Harvard strike reminds us to champion low-income worker rights

For the past two weeks, Harvard University has made headlines because of its first strike since 1983—and it does not look like it will end any time soon. The 750 food service workers, who are part of the UNITE HERE’s Local 26, a Boston-based labor union, walked out on Oct. 5 after five months of negotiating for better wages and against price hikes in health insurance. Our neighbors from Harvard Medical School and Harvard School of Dental Medicine have rallied behind their workers, while the university has not budged much in negotiation. Although this is not a favorable predicament for the Harvard workers, their actions carry with it the Harvard name, whose stardom as an Ivy League could spark real change in the food service industry for low-income workers.

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Students support the Harvard strike at a protest. Source: Luke O’Neil, Slate

Whenever there is any sort of cause deemed universal enough that everyone could get behind it, public figures, like actors, and musicians use their fame to shine light on the issue, such as registering to vote in the upcoming 2016 presidential election. When people see these recognizable faces on their social media feed telling them to vote, they often feel obligated to do so because they do not want to let their favorite celebrities down.

In much the same way, public figures are utilizing their fame to help the Harvard strike. Among these figures are Senator Elizabeth Warren, who previously worked at Harvard Law School, and Ben Stiller, who took a break from filming a movie in Cambridge to join the picket line. Their presence and participation has gained the strike more visibility, but it is short-lived unless more people start speaking up for low-income workers.

Support began with students. Students from Harvard’s schools generated a petition with 2,500 signatures to rally behind food service workers. They are walking out of classes to picket alongside workers, and a handful of medical students even developed an analysis of why Harvard’s proposal is not financially feasible for the average Harvard University Dining Services (HUDS) worker, who makes roughly $31,193, according to Harvard’s Information for Employees on its website.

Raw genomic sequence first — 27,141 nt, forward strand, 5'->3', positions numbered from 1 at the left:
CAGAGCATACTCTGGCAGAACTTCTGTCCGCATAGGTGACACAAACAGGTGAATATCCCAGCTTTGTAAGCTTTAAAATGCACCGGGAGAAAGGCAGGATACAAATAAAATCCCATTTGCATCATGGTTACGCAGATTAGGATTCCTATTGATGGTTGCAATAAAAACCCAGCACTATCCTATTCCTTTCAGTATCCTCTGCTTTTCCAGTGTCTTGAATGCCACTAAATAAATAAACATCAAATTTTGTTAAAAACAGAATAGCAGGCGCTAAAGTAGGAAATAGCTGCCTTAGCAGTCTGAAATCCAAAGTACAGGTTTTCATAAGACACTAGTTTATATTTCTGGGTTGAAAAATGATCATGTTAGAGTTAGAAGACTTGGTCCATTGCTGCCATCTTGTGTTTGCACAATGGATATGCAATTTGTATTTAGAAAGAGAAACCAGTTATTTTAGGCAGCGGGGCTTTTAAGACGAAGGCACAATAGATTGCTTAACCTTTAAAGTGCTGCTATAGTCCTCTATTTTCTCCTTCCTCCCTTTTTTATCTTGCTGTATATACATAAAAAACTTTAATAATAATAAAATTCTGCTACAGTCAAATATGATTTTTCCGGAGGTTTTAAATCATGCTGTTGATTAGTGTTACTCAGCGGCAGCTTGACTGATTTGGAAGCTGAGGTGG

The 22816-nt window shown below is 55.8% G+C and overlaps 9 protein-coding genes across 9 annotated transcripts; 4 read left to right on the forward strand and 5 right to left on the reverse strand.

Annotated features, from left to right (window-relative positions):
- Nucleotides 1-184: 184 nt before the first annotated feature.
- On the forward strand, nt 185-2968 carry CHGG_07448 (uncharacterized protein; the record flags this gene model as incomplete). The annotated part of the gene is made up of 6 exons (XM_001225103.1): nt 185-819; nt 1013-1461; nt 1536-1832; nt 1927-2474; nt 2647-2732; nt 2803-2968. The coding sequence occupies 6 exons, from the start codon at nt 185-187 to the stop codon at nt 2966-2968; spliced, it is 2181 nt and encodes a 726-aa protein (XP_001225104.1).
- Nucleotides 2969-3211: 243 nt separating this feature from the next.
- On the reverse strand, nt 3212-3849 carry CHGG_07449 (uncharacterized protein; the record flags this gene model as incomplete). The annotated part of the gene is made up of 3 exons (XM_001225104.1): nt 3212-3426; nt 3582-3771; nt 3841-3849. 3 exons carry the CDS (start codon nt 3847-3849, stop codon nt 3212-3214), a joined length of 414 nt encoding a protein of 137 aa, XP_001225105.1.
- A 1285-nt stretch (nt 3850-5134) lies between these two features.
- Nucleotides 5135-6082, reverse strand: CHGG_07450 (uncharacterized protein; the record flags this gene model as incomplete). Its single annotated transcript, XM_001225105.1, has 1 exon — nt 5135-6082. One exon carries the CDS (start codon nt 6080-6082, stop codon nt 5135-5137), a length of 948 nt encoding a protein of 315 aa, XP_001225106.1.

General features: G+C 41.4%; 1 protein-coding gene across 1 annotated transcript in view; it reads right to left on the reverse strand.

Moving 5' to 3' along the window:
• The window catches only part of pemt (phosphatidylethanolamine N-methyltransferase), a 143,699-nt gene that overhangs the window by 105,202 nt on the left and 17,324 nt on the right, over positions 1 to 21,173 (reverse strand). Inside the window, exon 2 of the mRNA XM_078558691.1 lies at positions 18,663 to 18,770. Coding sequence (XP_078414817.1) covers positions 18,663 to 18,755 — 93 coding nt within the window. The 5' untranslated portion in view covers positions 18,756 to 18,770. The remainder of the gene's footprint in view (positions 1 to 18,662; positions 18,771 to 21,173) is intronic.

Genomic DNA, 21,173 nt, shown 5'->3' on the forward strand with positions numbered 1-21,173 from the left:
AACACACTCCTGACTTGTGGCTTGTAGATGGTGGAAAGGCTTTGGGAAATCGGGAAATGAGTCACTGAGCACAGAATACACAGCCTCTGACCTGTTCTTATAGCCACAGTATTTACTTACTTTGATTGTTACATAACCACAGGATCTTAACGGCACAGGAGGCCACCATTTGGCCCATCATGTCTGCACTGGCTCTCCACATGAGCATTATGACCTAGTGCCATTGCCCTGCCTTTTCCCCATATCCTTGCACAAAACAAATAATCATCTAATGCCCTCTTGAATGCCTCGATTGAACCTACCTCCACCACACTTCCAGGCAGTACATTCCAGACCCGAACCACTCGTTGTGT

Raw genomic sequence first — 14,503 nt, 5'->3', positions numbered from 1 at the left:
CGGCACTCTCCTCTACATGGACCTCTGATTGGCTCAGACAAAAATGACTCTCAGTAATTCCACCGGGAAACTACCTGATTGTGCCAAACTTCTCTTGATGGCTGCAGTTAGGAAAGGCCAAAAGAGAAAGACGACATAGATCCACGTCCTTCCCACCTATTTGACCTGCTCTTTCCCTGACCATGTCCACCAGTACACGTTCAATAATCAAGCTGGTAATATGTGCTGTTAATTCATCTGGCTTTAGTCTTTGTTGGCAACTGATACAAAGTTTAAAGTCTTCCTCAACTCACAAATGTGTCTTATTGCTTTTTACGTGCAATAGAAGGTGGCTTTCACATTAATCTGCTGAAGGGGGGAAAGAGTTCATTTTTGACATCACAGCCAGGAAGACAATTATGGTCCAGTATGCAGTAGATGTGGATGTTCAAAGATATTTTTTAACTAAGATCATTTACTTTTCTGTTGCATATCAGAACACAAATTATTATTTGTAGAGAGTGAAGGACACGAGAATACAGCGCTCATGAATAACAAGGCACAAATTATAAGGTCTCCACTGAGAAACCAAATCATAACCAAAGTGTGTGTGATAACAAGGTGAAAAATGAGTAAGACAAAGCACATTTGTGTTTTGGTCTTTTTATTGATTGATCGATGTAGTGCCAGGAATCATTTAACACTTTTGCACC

It is time that students from surrounding colleges and universities band together to champion the rights of low-income workers, who continue to fight for livable wages and health care coverage. Here at Simmons, our food service employees treat us like family. They listen to our daily struggles and give us the extra boost we need to push through the semester. It is time that we listen not only to our own workers, but our neighbors at Harvard who should not have to choose between putting dinner on the table and visiting the doctor.

We should take time out of our busy schedules to stand behind these workers because just as we are investing in our own education to pursue desirable careers, they too want better working conditions. Harvard has a $37.6 billion endowment and is in the business of building future leaders, but is ironically not effectively working with strikers to help resolve this conflict. This is one of the few more accessible historical movements that we could join to really make an impact. What side of the picket line will you be on?

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